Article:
Attack via Office Documents on Microsoft MSHTML (ActiveX) RCE Vulnerability (CVE-2021-40444)

Sicherheit (Pexels, allgemeine Nutzung)[German]Microsoft has issued a warning about the remote code execution vulnerability CVE-2021-40444 as of September 7, 2021. In campaigns, this vulnerability, which targets the MSHTML component of Internet Explorer, is exploited via compromised Office documents. Microsoft provides guidance on mitigating this vulnerability, which stems from the ActiveX technology introduced with Internet Explorer.


The issue came to my attention overnight via several sources. Once Microsoft sent a security advisory by mail.

Title: Microsoft Security Update Revisions
Issued: September 7, 2021


The following CVE has been published to the Security Update Guide.



CVE-2021-40444 | Microsoft MSHTML Remote Code Execution Vulnerability
– Version: 1.0
– Reason for Revision: Information published.
– Originally posted: September 7, 2021
– Updated: N/A
– Aggregate CVE Severity Rating: Important

In addition, I was made aware of this issue via various tweets by security researcher Kevin Beaumont. He classifies the whole thing as a 0-day vulnerability (there is no patch), even though Microsoft does not use this term. 

RCE vulnerability (CVE-2021-40444)

In this security advisory, Microsoft warns of targeted attacks via specially crafted Microsoft Office documents that have been observed in the wild (see this tweet). The attacks attempt to exploit the RCE vulnerability CVE-2021-40444 in the Windows component MSHTML. 

Prepared Office document enables ActiveX

An attacker could craft a malicious ActiveX control to be used by a Microsoft Office document to access the browser rendering engine HSHTML. When users open the infected Office document, the ActiveX control is downloaded from the attacker's website and installed. Code can then be executed remotely via MSHTML and the CVE-2021-40444 vulnerability. If users work under standard accounts with reduced user privileges, the impact is less than with administrative user accounts.

Security solutions detect attacks

Microsoft writes that both Defender Antivirus and Microsoft Defender for Endpoint provide detection and protection against exploitation of this known vulnerability. Customers should keep their anti-malware products up to date (should be updated automatically via update, probably requires definition update version 1.349.222.0 – there may have been a typo in the Microsoft statement). Microsoft Defender for Endpoint will then display "Suspicious Cpl file execution" warnings when attacks occur.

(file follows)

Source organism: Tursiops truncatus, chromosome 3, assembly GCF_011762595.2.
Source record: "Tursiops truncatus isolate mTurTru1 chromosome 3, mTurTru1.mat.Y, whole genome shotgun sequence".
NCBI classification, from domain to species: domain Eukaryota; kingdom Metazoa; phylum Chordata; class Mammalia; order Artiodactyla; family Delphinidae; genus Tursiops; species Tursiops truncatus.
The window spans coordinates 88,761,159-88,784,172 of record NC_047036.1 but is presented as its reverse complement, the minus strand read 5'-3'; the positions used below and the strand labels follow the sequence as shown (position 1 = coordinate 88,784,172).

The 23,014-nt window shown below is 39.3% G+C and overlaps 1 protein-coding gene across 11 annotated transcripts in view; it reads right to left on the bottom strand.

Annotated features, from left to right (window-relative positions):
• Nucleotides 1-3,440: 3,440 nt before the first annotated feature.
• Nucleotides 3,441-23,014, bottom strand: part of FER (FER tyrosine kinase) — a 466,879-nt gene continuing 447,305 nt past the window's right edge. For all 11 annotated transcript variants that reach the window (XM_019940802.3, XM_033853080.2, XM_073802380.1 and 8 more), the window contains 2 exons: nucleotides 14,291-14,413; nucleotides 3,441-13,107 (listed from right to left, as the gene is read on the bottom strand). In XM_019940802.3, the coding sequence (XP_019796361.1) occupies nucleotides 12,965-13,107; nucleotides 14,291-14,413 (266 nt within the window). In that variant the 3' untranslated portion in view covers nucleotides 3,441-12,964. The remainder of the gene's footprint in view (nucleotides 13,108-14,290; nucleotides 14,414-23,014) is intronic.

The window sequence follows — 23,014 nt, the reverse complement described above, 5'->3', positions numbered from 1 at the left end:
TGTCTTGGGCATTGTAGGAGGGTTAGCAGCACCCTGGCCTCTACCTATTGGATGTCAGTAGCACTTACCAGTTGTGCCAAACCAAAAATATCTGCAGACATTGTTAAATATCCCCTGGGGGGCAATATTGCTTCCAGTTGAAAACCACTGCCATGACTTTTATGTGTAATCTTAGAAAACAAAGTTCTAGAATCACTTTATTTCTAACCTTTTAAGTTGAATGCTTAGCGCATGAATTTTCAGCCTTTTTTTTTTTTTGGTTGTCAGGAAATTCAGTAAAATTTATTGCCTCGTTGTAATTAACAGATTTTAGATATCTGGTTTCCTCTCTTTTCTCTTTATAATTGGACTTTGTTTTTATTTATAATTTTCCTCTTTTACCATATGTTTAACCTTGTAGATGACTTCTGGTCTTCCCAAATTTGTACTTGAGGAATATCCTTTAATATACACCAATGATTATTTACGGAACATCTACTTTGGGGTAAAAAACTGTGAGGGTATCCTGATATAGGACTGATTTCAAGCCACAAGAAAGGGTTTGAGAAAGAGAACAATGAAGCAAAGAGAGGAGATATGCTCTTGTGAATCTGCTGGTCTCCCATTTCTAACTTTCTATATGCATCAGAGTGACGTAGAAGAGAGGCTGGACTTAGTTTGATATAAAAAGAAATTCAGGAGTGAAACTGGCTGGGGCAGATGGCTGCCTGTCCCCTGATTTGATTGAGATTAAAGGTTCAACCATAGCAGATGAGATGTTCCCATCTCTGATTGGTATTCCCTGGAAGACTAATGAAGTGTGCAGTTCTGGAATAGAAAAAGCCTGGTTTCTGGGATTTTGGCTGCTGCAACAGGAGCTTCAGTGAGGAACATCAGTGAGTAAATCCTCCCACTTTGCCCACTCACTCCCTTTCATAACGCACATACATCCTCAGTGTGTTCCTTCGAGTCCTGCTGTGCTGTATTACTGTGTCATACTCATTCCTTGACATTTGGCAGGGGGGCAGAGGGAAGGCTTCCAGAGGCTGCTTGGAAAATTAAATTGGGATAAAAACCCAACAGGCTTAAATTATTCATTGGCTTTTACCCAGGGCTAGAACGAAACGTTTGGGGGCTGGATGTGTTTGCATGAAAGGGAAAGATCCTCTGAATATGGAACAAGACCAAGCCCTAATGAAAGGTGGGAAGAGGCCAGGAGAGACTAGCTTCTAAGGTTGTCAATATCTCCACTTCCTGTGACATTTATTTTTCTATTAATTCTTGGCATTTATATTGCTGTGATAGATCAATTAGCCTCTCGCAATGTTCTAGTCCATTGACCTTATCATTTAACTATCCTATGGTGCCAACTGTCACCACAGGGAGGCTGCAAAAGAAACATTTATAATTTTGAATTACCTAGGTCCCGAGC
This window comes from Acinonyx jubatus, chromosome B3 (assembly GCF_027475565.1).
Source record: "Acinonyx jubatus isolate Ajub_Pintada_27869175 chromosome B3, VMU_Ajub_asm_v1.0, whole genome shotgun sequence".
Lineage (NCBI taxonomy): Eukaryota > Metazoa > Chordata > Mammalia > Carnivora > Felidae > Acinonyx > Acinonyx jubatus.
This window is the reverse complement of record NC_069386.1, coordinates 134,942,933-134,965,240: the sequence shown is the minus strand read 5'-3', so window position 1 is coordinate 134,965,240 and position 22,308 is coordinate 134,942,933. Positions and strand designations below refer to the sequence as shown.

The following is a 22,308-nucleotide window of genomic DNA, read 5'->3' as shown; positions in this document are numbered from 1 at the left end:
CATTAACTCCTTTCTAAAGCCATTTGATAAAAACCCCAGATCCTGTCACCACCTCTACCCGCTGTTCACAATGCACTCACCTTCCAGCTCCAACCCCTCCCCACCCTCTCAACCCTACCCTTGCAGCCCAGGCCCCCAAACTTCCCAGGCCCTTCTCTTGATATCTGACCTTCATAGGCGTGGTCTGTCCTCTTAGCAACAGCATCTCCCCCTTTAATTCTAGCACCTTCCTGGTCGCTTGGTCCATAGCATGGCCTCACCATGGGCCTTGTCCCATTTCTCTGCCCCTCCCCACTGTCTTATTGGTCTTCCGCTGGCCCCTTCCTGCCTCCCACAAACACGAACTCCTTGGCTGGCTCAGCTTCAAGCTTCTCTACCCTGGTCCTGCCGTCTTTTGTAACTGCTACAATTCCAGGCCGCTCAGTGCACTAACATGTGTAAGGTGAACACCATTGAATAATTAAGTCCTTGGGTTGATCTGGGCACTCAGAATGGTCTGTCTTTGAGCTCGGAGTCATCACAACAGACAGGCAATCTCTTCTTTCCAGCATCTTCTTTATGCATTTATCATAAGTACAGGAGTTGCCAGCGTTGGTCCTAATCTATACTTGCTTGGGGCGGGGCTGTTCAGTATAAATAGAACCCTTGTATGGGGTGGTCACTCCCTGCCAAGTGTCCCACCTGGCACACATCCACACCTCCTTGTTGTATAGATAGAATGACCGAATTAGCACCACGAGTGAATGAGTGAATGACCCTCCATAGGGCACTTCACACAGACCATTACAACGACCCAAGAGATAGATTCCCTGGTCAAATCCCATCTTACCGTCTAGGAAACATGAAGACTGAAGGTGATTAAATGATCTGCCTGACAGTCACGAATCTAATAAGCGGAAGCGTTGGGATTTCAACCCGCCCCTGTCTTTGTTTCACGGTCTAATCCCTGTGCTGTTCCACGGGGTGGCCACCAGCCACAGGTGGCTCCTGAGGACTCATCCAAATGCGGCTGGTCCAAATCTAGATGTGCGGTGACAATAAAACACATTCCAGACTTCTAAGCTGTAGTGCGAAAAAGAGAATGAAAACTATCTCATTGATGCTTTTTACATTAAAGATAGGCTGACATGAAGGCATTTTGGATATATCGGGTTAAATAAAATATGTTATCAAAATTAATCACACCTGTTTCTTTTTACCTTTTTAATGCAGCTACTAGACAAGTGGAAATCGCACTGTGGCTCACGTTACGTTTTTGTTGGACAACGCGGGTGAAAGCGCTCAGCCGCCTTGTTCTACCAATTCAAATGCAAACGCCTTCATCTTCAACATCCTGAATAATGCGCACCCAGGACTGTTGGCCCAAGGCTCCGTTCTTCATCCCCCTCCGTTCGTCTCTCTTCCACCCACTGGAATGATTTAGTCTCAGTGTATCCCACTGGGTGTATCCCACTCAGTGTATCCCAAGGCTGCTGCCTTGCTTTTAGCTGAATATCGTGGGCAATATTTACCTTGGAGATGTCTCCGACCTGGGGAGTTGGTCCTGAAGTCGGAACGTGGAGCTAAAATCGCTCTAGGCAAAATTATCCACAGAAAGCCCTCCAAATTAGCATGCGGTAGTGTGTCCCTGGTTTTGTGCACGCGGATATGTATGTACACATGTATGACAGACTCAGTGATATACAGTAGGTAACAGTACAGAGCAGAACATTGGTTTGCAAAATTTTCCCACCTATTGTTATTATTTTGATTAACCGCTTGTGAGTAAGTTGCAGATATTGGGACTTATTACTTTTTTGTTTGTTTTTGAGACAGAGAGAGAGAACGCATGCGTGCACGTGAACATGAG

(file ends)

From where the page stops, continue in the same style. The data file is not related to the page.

The EDR acronym used in above tweets stands for Endpoint Detection and Response, which is supported in Microsoft Defender for Endpoint and Microsoft 365 Defender.

Kevin Beaumont points out that EDR blocking mode is not enabled by default, so administrators need to take action. 

Workaround: Disable ActiveX installation

There are two hints from Microsoft about this attack scenario. Once, the manufacturer writes that Microsoft Office opens documents from the Internet in protected view or in the Application Guard for Office by default. Both variants prevent the current attack, as no active content is executed there.

Furthermore, administrators can disable the installation of all ActiveX controls in Internet Explorer so that the attack no longer works. Existing ActiveX controls, on the other hand, can still be used. According to Microsoft, to disable the installation of ActiveX controls in all zones of Internet Explorer, import a .reg file with the following content.

Windows Registry Editor Version 5.00

[HKEY_LOCAL_MACHINE\SOFTWARE\Policies\Microsoft\Windows\CurrentVersion\Internet Settings\Zones\0]

[HKEY_LOCAL_MACHINE\SOFTWARE\Policies\Microsoft\Windows\CurrentVersion\Internet Settings\Zones\1]

[HKEY_LOCAL_MACHINE\SOFTWARE\Policies\Microsoft\Windows\CurrentVersion\Internet Settings\Zones\2]

[HKEY_LOCAL_MACHINE\SOFTWARE\Policies\Microsoft\Windows\CurrentVersion\Internet Settings\Zones\3]

The instructions can be saved in an editor in a .reg file and then imported under a user account with administrator privileges by double-clicking. The system must then be restarted. The import of the .reg file sets the flags


for all internet zones of 64-bit and 32-bit processes to DISABLED. New ActiveX controls are then no longer installed. Previously installed ActiveX controls can still be run.

Administrators in enterprise environments should use Group Policy to prevent the installation of unsigned ActiveX controls. A user has listed the relevant GPOs in this comment on German news site heise.

Microsoft is currently investigating the attack vector and the vulnerability and plans to provide further information and possibly a patch. To undo the registry changes at a later time, simply delete the above registry keys added by the .reg file as part of the workaround in Windows and reboot the machine.

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